The History of McDonald’s Filet-O-Fish

Wil Fulton wrote . . . . . . . . .

It starts with an enterprising McDonald’s franchise owner.

Sometimes strokes of sandwich genius can be attributed to divine intervention, but sometimes they’re just a matter of desperate economic times necessitating some next-level creativity.

It’s 1962. The Kennedy presidency was alive and well. The Beatles’ popularity was ascending overseas. And, more relevant to our story, Lou Groen, a Micky D’s franchise owner in the greater Cincinnati area, was at the helm of a quickly sinking ship. Sales were brutal. His had a skeleton crew manning the place that consisted only of himself, his wife and some dude named George.

“I did repairs, swept floors, you name it,” Groen, who passed away at age 93 in 2011, told The Cincinnati Enquirer’s Paul Clark in 2007.

They were on the verge of losing it all, because no one was eating burgers on Fridays, especially during the months of February and March.

The problem? The area his McDonald’s served was almost 90% Catholic.

And this ratio was bad news for meat-slingers, especially at this time. “Good Catholics” were “expected” to abstain from meat every Friday, and many would completely take meat off their menus during the entire 40-day period of Lent. Ask your grandma. Or, my grandma. Or any older person wearing a crucifix and silently scolding you with their retinas.

The laws passed by the Vatican in the late ’50s and early ’60s made it easier to get your penance in other ways (like giving random stuff up in place of meat). But at the time when Groen’s business was in the toilet, most self-respecting Catholics still followed these meat-restricting guidelines like it was the Word of God.

Which to them, it was, of course.

And on the third day, Groen created the Filet-O-Fish. And it was good.

Not only did Groen have the almost saintlike intuition to buy a McDonald’s franchise in the early ’60s, but he also realized the company was getting screwed out of some serious bucks during the sacred stretch when Catholic customers ditched the golden arches for fried fish joints — Groen noted that the nearby Big Boy was doing gangbusters business with its version of the fish sandwich.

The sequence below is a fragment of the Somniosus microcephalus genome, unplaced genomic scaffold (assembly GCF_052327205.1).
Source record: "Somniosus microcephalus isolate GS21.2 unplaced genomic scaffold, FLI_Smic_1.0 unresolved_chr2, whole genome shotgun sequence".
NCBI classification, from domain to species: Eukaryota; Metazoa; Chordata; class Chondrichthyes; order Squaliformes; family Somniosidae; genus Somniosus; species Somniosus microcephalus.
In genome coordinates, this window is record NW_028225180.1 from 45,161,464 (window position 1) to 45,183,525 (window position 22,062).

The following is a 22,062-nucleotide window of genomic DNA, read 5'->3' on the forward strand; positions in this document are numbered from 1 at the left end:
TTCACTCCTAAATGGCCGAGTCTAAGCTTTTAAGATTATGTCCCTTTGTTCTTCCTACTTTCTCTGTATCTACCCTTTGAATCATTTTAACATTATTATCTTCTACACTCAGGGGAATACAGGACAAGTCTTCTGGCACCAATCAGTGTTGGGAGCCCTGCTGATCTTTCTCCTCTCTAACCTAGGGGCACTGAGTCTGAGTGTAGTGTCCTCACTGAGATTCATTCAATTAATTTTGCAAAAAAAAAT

So, he hatched a fish sandwich concept of his own that would fit with McDonald’s fast food ethos, whipped up some tartar sauce, and took his experiment to Micky D’s headquarters for an evaluation, and hopefully the go-ahead from corporate.

The brass at McDonald’s couldn’t deny that Groen’s fish-wich was a solid idea, but they were already conceptualizing ideas for a meatless sandwich, too — because if there’s one thing upper-management excels at, it’s crushing the dreams of their employees (excluding my bosses, of course).

The Filet-O-Fish was almost nixed for the “Hula Burger”

Groen said that McDonald’s head honcho, Ray Croc, envisioned their meatless sandwich as a cold bun with a slice of pineapple and cheese on it. And he wanted to call it the (**shudder**) “Hula Burger.” Seriously.

“Ray said to me, ‘Well, Lou, I’m going to put your fish sandwich on (a menu) for a Friday. But I’m going to put my special sandwich on, too. Whichever sells the most, that’s the one we’ll go with.’ Friday came and the word came out. I won hands down. I sold 350 fish sandwiches that day. Ray never did tell me how his sandwich did,” Groen said.

People prefer warm cuts of fried fish to cold slices of pineapple? What marketing department could have possibly seen that coming?! Though to be fair pineapple seems to have beat fish out in terms of popularity as a pizza topping (even if not everyone is on board).

And now, the fish sandwich is an international sensation

The Filet-O-Fish represented the first major expansion of McDonald’s original menu, and has since become a staple of Micky D’s menus around the globe, inspiring plenty of fast-food copycats. And on a micro-note, in Groen’s words, it “saved his business.”

While the man himself is no longer around to revel in the glory of his creation, his contribution to the world of fast food swims upstream eternally.

According to the original Cincinnati Enquirer profile, 23% of all Filet-O-Fish sandwiches are bought during Lent, and its religious significance has extended beyond Catholicism, as Muslims and Jews — who also have dietary restrictions regarding meat — have embraced it as well.

So the next time your Catholic guilt overwhelms you, and you opt for the Filet at the drive-thru on a Lenten Friday, thank Lou Groen and his spark of marketing genius.

Source: Thrillist

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